Categories

A sample text widget

Etiam pulvinar consectetur dolor sed malesuada. Ut convallis euismod dolor nec pretium. Nunc ut tristique massa.

Nam sodales mi vitae dolor ullamcorper et vulputate enim accumsan. Morbi orci magna, tincidunt vitae molestie nec, molestie at mi. Nulla nulla lorem, suscipit in posuere in, interdum non magna.

Climate change migrants

It is quite possible than climate change will close down whole regions or countries on the planet. The process has started in northern Kenya already. Forecasts are, that by 2050, 200-700 million people will be forced to move to escape the impacts of climate change

Many of these migrants will be shifting from rural to urban areas placing greater pressure on an urbanisation process that is forecast to accelerate in intensity regardless of climate change. At the end of 2008 one half of the world’s population lived in cities. By 2050 that figure will have increased to more than two-thirds.

3 comments to Climate change migrants

  • John Mashey

    This might be a problem:

    1) Most food is grown in rural areas.

    2) Farmers:
    a) A farmer with minimal energy (not even draught animals) is poor.

    b) A farmer with more energy (say, some teams of horses), they can actually live OK. Consider the Old Order Amish (no gasoline or electricity, although 8th-grade educations and ~7 kids/ family is not for everyone.
    Still a huge chunk of the world’s population would trade lives with them in an instant.

    c) A farmer with a 300HP combine, fuel, electricity, and access to rail+roads can farm hundreds of acres, and may even be able to take a vacation now and then. But this takes energy. If one looks at the states of the US, as per state facts, one finds that some areas (like New England, NYC) simply do not grow much of their own food, and unsurprisingly, these are more urbanized.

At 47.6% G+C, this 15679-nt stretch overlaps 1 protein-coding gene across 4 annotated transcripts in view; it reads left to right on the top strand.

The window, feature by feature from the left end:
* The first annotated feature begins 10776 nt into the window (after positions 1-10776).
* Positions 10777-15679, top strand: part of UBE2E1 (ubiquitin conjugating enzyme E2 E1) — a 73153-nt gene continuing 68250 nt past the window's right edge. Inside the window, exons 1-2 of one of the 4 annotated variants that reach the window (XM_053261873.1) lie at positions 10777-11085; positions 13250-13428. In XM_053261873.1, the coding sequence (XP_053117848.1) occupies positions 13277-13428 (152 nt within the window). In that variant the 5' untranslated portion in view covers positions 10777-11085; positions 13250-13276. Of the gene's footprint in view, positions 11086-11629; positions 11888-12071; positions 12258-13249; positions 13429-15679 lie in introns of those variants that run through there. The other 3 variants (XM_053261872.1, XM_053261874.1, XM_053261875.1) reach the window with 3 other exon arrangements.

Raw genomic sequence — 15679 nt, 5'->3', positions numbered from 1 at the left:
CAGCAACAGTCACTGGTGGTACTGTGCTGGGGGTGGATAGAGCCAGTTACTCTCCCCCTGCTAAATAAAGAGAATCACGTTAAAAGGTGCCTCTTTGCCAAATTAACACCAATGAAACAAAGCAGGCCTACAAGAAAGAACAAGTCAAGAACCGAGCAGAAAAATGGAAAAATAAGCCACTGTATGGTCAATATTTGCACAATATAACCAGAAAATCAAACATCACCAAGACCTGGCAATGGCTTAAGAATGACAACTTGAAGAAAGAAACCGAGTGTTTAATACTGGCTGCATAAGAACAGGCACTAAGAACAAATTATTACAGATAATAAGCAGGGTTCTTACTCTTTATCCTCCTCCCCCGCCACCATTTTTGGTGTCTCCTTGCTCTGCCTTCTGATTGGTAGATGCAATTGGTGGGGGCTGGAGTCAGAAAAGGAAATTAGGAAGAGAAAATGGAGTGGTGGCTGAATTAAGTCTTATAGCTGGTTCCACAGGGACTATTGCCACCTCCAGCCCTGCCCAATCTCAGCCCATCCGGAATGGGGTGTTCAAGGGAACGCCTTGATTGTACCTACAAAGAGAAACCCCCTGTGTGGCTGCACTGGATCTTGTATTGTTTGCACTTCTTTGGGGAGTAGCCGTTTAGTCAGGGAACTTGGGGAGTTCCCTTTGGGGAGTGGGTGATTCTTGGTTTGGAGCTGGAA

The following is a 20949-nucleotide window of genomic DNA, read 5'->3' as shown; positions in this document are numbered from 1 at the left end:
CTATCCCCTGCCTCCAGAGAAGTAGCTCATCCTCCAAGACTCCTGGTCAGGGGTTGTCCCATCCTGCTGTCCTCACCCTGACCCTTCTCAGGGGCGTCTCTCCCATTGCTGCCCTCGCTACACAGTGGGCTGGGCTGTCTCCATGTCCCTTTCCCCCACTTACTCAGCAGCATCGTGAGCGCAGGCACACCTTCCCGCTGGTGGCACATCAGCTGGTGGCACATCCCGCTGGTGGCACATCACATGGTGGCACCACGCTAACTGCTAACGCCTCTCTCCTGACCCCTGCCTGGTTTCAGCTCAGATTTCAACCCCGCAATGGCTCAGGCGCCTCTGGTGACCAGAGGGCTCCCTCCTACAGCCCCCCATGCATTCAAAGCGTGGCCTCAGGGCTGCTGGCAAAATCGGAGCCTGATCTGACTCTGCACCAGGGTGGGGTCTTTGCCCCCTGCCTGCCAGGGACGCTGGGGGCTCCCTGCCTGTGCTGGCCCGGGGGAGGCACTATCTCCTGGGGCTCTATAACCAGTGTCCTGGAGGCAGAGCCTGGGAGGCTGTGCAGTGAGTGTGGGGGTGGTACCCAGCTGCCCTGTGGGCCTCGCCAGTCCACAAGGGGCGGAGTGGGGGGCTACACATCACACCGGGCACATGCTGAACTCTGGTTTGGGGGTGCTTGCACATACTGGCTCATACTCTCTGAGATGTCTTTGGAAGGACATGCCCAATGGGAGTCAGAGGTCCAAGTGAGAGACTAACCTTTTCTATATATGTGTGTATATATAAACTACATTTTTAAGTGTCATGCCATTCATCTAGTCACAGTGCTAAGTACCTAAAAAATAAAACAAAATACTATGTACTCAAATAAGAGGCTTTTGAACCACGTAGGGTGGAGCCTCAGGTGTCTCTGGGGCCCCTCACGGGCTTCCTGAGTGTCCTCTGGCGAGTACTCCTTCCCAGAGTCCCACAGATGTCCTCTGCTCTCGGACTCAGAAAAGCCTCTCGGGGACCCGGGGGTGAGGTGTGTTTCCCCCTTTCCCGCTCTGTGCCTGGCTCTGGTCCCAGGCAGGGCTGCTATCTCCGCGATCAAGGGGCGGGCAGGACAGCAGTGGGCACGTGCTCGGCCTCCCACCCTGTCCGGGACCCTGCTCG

In the USA, ~2% are farmers, and grow more than enough food. In 1900, it was ~40%.

    In any case, if one is dealing with irrigated land, there is energy cost in getting water to the right places, assuming there is water somewhere around, and of course, AGW is going to move some of that water into less convenient places.

    Also, nitrogen fertilizer is most commonly made with natural gas.

    3) I’d claim that modern urbanization is enabled by having enough energy to let

    a) Farmers raise enough extra food to feed others
    and
    b) Ship it from where it’s grown to the cities

    [This is certainly where European-style countrysides have some advantage over the rest of us.]

    4) Even ignoring climate issues, Peak Oil is already ~here, and the one-time capital of fossil fuels will have been pretty much spent by 2100. Adding climate change, we have to taper that down much faster. Hopefully,m we’ll invest enough energy capital to build energy-income assets.

    To be honest, it is totally unclear to me how the world population can get 2/3 urban, and substantially bigger in an energy-constrained environment…

  • hc

    All good points, as usual, John.

    One minor advantage in having people shift to cities is that their carbon emission behaviour as electricity and transport fuel users can be more easily micro-managed.

    But in all other senses it seems to me that, as you point out, energy-intensive agriculture will be stretched beyond the point of possible scale economies and efficiencies from farm-rationalisation that in the past facilitated urbanisation.

  • John Mashey

    Re: cities and energy/transport efficiency

    Thanks.

    I’m certainly no expert on this one, but maybe economists interested in transport & such might be, and might even recommend some good studies: